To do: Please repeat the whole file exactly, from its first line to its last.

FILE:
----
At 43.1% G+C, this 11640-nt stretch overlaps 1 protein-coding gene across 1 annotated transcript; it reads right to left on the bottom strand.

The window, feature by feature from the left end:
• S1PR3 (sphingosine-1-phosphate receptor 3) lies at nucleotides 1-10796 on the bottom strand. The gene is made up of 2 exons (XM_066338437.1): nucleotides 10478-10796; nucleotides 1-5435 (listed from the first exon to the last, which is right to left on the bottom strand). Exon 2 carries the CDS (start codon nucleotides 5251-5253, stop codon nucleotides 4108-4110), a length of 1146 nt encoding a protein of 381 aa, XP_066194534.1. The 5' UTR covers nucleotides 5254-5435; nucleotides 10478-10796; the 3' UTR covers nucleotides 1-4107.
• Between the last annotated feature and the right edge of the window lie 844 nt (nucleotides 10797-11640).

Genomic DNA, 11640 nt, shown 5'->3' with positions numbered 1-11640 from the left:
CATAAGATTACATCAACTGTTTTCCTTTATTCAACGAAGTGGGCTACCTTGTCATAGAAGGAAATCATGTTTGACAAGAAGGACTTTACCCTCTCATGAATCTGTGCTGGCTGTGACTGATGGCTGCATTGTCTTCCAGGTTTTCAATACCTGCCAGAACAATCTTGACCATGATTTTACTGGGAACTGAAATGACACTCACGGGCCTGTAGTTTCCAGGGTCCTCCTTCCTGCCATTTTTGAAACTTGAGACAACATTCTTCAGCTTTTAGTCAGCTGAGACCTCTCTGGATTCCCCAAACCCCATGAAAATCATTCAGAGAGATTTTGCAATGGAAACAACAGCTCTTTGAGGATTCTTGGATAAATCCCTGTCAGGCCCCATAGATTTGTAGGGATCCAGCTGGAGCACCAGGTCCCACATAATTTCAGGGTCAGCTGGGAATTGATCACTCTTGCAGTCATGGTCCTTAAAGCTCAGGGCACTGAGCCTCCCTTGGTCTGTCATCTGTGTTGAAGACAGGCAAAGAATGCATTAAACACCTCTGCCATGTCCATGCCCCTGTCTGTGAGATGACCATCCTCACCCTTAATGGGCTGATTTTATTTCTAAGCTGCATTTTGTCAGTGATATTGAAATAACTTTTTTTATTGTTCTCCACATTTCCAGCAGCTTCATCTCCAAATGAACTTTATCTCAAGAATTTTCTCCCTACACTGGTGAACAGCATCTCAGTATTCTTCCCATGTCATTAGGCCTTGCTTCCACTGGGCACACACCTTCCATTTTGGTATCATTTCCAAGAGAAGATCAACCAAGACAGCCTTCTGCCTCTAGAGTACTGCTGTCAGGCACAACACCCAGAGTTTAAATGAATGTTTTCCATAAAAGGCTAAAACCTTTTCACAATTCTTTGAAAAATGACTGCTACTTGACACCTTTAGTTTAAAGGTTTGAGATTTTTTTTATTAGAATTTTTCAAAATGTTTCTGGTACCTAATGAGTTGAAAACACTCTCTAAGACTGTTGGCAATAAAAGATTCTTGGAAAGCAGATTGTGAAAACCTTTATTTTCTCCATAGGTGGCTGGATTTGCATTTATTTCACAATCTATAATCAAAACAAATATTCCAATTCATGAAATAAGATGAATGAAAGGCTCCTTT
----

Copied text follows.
At 43.1% G+C, this 11640-nt stretch overlaps 1 protein-coding gene across 1 annotated transcript; it reads right to left on the bottom strand.

The window, feature by feature from the left end:
• S1PR3 (sphingosine-1-phosphate receptor 3) lies at nucleotides 1-10796 on the bottom strand. The gene is made up of 2 exons (XM_066338437.1): nucleotides 10478-10796; nucleotides 1-5435 (listed from the first exon to the last, which is right to left on the bottom strand). Exon 2 carries the CDS (start codon nucleotides 5251-5253, stop codon nucleotides 4108-4110), a length of 1146 nt encoding a protein of 381 aa, XP_066194534.1. The 5' UTR covers nucleotides 5254-5435; nucleotides 10478-10796; the 3' UTR covers nucleotides 1-4107.
• Between the last annotated feature and the right edge of the window lie 844 nt (nucleotides 10797-11640).

Genomic DNA, 11640 nt, shown 5'->3' with positions numbered 1-11640 from the left:
CATAAGATTACATCAACTGTTTTCCTTTATTCAACGAAGTGGGCTACCTTGTCATAGAAGGAAATCATGTTTGACAAGAAGGACTTTACCCTCTCATGAATCTGTGCTGGCTGTGACTGATGGCTGCATTGTCTTCCAGGTTTTCAATACCTGCCAGAACAATCTTGACCATGATTTTACTGGGAACTGAAATGACACTCACGGGCCTGTAGTTTCCAGGGTCCTCCTTCCTGCCATTTTTGAAACTTGAGACAACATTCTTCAGCTTTTAGTCAGCTGAGACCTCTCTGGATTCCCCAAACCCCATGAAAATCATTCAGAGAGATTTTGCAATGGAAACAACAGCTCTTTGAGGATTCTTGGATAAATCCCTGTCAGGCCCCATAGATTTGTAGGGATCCAGCTGGAGCACCAGGTCCCACATAATTTCAGGGTCAGCTGGGAATTGATCACTCTTGCAGTCATGGTCCTTAAAGCTCAGGGCACTGAGCCTCCCTTGGTCTGTCATCTGTGTTGAAGACAGGCAAAGAATGCATTAAACACCTCTGCCATGTCCATGCCCCTGTCTGTGAGATGACCATCCTCACCCTTAATGGGCTGATTTTATTTCTAAGCTGCATTTTGTCAGTGATATTGAAATAACTTTTTTTATTGTTCTCCACATTTCCAGCAGCTTCATCTCCAAATGAACTTTATCTCAAGAATTTTCTCCCTACACTGGTGAACAGCATCTCAGTATTCTTCCCATGTCATTAGGCCTTGCTTCCACTGGGCACACACCTTCCATTTTGGTATCATTTCCAAGAGAAGATCAACCAAGACAGCCTTCTGCCTCTAGAGTACTGCTGTCAGGCACAACACCCAGAGTTTAAATGAATGTTTTCCATAAAAGGCTAAAACCTTTTCACAATTCTTTGAAAAATGACTGCTACTTGACACCTTTAGTTTAAAGGTTTGAGATTTTTTTTATTAGAATTTTTCAAAATGTTTCTGGTACCTAATGAGTTGAAAACACTCTCTAAGACTGTTGGCAATAAAAGATTCTTGGAAAGCAGATTGTGAAAACCTTTATTTTCTCCATAGGTGGCTGGATTTGCATTTATTTCACAATCTATAATCAAAACAAATATTCCAATTCATGAAATAAGATGAATGAAAGGCTCCTTT